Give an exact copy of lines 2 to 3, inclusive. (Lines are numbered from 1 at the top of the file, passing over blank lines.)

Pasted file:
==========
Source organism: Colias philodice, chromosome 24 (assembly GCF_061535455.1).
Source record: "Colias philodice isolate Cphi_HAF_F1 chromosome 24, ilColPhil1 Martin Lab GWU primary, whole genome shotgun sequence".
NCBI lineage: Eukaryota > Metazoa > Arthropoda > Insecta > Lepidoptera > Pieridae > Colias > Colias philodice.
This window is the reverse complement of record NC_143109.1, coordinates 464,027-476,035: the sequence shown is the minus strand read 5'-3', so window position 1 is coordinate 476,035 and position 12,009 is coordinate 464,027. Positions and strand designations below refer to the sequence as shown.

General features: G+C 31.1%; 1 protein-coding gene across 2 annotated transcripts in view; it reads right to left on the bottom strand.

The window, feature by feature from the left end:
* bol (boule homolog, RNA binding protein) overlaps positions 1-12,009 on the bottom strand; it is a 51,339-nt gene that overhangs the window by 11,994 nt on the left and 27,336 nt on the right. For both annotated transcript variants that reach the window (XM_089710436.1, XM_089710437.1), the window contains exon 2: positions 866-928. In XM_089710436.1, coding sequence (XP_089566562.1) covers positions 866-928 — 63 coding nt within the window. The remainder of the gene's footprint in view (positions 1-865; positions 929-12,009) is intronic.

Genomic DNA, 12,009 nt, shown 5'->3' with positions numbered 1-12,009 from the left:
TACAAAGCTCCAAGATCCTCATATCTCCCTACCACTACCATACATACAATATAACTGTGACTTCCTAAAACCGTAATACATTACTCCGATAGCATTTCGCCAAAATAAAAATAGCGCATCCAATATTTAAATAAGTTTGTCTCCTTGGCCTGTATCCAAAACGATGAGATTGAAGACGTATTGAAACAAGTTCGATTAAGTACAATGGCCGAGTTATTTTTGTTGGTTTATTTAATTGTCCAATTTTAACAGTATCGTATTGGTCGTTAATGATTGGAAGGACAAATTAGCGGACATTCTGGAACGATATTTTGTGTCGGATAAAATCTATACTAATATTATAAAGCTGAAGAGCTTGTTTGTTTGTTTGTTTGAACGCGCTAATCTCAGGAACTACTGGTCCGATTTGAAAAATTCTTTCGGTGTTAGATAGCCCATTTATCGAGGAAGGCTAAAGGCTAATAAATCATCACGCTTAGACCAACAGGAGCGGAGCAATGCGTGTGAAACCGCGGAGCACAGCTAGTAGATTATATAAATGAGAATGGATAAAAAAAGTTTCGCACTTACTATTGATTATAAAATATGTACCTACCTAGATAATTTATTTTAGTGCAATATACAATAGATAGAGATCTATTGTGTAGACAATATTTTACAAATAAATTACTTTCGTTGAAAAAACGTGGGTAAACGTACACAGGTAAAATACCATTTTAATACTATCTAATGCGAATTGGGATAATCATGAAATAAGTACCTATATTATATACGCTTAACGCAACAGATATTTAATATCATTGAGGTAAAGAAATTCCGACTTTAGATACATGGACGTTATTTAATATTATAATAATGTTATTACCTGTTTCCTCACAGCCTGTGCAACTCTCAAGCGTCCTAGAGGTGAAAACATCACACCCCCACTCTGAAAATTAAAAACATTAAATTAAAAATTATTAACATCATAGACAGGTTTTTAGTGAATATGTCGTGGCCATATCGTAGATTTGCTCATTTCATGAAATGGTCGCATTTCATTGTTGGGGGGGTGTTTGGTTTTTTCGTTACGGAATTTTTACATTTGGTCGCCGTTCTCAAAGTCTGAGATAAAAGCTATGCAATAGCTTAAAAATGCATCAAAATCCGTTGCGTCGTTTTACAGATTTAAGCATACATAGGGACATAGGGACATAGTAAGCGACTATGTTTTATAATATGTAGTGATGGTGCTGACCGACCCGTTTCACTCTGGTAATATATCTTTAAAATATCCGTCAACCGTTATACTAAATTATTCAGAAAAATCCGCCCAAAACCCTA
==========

Source record: "Colias philodice isolate Cphi_HAF_F1 chromosome 24, ilColPhil1 Martin Lab GWU primary, whole genome shotgun sequence".
NCBI lineage: Eukaryota > Metazoa > Arthropoda > Insecta > Lepidoptera > Pieridae > Colias > Colias philodice.